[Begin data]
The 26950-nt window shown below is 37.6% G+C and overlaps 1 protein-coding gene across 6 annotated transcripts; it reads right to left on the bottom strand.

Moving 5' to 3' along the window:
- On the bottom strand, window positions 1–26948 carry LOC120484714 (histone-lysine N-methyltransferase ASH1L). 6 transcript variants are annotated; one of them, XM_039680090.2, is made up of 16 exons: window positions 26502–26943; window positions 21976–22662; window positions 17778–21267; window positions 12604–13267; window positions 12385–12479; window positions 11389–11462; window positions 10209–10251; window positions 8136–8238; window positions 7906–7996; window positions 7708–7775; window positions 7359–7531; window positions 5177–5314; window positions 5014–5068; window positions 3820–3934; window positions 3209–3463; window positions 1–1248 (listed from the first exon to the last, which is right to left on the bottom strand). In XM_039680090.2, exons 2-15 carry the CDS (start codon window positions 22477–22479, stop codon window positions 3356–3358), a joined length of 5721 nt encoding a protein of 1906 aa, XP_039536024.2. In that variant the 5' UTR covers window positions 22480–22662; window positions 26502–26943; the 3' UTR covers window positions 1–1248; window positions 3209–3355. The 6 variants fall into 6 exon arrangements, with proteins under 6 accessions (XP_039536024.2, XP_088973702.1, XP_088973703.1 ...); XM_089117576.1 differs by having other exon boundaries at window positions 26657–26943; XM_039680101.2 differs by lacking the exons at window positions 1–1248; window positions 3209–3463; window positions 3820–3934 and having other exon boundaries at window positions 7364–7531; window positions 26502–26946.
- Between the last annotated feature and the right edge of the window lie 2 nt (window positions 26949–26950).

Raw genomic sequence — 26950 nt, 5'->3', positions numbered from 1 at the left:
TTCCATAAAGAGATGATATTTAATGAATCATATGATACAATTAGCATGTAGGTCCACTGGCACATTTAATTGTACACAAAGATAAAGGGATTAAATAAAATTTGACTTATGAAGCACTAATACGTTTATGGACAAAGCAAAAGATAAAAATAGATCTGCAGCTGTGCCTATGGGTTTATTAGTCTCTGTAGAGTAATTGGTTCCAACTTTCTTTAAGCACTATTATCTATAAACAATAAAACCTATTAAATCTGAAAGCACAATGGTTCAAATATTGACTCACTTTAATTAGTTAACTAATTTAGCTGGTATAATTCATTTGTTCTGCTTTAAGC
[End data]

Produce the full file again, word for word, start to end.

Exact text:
The 26950-nt window shown below is 37.6% G+C and overlaps 1 protein-coding gene across 6 annotated transcripts; it reads right to left on the bottom strand.

Moving 5' to 3' along the window:
- On the bottom strand, window positions 1–26948 carry LOC120484714 (histone-lysine N-methyltransferase ASH1L). 6 transcript variants are annotated; one of them, XM_039680090.2, is made up of 16 exons: window positions 26502–26943; window positions 21976–22662; window positions 17778–21267; window positions 12604–13267; window positions 12385–12479; window positions 11389–11462; window positions 10209–10251; window positions 8136–8238; window positions 7906–7996; window positions 7708–7775; window positions 7359–7531; window positions 5177–5314; window positions 5014–5068; window positions 3820–3934; window positions 3209–3463; window positions 1–1248 (listed from the first exon to the last, which is right to left on the bottom strand). In XM_039680090.2, exons 2-15 carry the CDS (start codon window positions 22477–22479, stop codon window positions 3356–3358), a joined length of 5721 nt encoding a protein of 1906 aa, XP_039536024.2. In that variant the 5' UTR covers window positions 22480–22662; window positions 26502–26943; the 3' UTR covers window positions 1–1248; window positions 3209–3355. The 6 variants fall into 6 exon arrangements, with proteins under 6 accessions (XP_039536024.2, XP_088973702.1, XP_088973703.1 ...); XM_089117576.1 differs by having other exon boundaries at window positions 26657–26943; XM_039680101.2 differs by lacking the exons at window positions 1–1248; window positions 3209–3463; window positions 3820–3934 and having other exon boundaries at window positions 7364–7531; window positions 26502–26946.
- Between the last annotated feature and the right edge of the window lie 2 nt (window positions 26949–26950).

Raw genomic sequence — 26950 nt, 5'->3', positions numbered from 1 at the left:
TTCCATAAAGAGATGATATTTAATGAATCATATGATACAATTAGCATGTAGGTCCACTGGCACATTTAATTGTACACAAAGATAAAGGGATTAAATAAAATTTGACTTATGAAGCACTAATACGTTTATGGACAAAGCAAAAGATAAAAATAGATCTGCAGCTGTGCCTATGGGTTTATTAGTCTCTGTAGAGTAATTGGTTCCAACTTTCTTTAAGCACTATTATCTATAAACAATAAAACCTATTAAATCTGAAAGCACAATGGTTCAAATATTGACTCACTTTAATTAGTTAACTAATTTAGCTGGTATAATTCATTTGTTCTGCTTTAAGC